First Round Capital (coincidentally, not from CA, although with SF offices) leads the pack with 2 material events, including investing two rounds in BazaarVoice with a double down. Sequoia bet hard on Jive, and yielded a strong IPO, and Jive posted a strong year with over $104 million in billings for 2011, Austin Ventures continues to be the leader in frequency of bets in social business, but also was involved in BazaarVoice IPO  The following firms had one material event, and invested in one startup, in two rounds:  Austin Ventures, Battery Ventures, Bay Partners, BDC Venture Capital, Brightspark Capital, Comcast Ventures, Constantin Partners, General Catalyst Partners, Greycroft Partners, Institutional Partners, Sequoia, SoftBank, Sommerhill Venture Partners, Summit Partners.  

There’s 20 other folks listed above, including angels that are too numerous to list, but I’ve segmented funding frequency by round on a prior report.  There doesn’t appear to be any clear lucky streak among this investment class, although First Round has also heavily invested in Gigya in later stage rounds, so it would be key to watch their movements as they continue to grow.  This is just a snapshot in time, and while IPO market is unfavorable now, expect most exits to closely tie to M&A this spring, before the large software companies go on their conference tour of a larger suite.  Expect additional M&A to happen this year, although IPOs will be fewer and far between in 2013 in social business software.

Stay tuned for future analysis on VC impacts on consumer social networks.

Photo used under Flickr Creative Commons by Haglundc

Meet the Investors of Social Business


The purpose of this post is to identify which investors are most active in Social Business, and segment them from early to late stage funding.

I frequently provide due diligence calls to VCs, and also advise startups on their growth startup in highly saturated growth markets.  To hone my industry interactions, I’m publishing data on my continued research on funding in the Social Business space (read other posts on the state of funding in social business, and rate of material event or click the VC category to see all posts).  The investors are a key factor in the success of a startup, they advise, provide resources for rapid growth, influence a sale or IPO, or can cause a startup to be stymied by innovation through interfering with the executive team.  To best understand how investors have influenced the Social Business Software space, we’ve conducted analysis to derive patterns of investors.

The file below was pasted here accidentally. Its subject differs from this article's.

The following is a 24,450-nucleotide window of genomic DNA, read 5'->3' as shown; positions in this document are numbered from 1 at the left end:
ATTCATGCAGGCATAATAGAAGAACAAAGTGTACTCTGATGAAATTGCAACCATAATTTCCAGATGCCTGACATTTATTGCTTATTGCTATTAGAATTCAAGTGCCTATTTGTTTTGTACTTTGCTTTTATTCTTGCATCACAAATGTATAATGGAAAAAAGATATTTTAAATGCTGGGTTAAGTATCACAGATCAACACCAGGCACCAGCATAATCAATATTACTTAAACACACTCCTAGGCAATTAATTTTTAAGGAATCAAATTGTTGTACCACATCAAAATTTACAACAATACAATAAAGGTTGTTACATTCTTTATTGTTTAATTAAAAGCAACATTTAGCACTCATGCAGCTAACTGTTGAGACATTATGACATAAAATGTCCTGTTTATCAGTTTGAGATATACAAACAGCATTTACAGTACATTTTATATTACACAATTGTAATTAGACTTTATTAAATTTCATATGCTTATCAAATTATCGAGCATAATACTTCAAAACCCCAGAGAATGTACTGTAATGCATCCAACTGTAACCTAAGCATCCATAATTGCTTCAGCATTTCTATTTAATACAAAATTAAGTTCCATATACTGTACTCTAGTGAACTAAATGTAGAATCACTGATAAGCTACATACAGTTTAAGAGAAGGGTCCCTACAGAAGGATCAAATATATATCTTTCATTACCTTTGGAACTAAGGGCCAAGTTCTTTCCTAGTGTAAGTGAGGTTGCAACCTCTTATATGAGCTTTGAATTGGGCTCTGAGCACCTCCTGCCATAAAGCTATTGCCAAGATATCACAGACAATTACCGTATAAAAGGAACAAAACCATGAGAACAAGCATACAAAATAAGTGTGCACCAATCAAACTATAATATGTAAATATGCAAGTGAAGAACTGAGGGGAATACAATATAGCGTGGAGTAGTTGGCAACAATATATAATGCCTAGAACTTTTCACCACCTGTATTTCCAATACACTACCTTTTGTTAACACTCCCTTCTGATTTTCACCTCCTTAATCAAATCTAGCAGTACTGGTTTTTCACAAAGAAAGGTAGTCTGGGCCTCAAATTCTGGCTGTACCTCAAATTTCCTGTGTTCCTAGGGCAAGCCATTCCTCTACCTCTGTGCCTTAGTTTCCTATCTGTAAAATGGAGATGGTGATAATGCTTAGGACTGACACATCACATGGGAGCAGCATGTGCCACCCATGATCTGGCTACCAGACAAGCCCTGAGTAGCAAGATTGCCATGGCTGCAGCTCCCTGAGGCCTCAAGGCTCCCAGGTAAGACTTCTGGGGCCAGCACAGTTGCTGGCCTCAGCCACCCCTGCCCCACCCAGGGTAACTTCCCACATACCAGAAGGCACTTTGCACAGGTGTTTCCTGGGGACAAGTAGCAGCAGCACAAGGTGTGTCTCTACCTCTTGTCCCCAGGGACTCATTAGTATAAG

[Austin Ventures, Benchmark, and First Round Capital lead the Social Business Software Funding in Frequency of Investments]

Funding in the Social Business Software space spurred market traction over the last 5 years, often creating a set of clones with limited feature differentiation.  Across all stage investments, Austin Ventures showed dominance in frequency of investing in funds, although their total amount of funding is not public record.  As expected, there was a plethora of Angel Investors as companies were just getting out of the garage (sub $1m investment).  In early stage funds ($1-5M), Austin Ventures, First Round, Floodgate, were the most active.  In mid-stage ($5-10m) Battery and First Round showed increased frequency over other investors, in late-stage ($10-20m), Benchmark Capital was frequently involved, and at mature stage (over $20m), Bay Partners and Institutional Ventures were most frequently involved.  Entrepreneurs should use these tables to identify ideal investors per startup maturity to reduce time in seeking institutional funding.

Scope and Method of Research 

  • Definition of Social Business Software:  SaaS based software companies that provide social software to corporations to use.  Popular names include Jive, Buddy Media, Radian6, Lithium, Hootsuite.  This does not include consumer social networks like Facebook and Twitter, a report I’ll publish in near future.
  • Definition of VC, Investor, Angel: These are all investors in the Social Business Software spaces.  They often receive money from LPs (Limited Partners) who charge them for investing in markets.  On average, VC firms have a 1-3% management fee of overall fund they manage, and have a carry of 10-30% of total take of return from a fund.
  • Altimeter conducted analysis of a data set of 55 Social Business Software companies (see list here) in Dec, and has not updated data set to reflect recent funding events, including Sprinklr, Spredfast this week.
  • One caveat that applies to all the following data, we cannot determine specific amount of which VC firm or investor has put into each round of investment.  Even within the financial S-1 docs there’s cloudy wording on which firm put in what amount.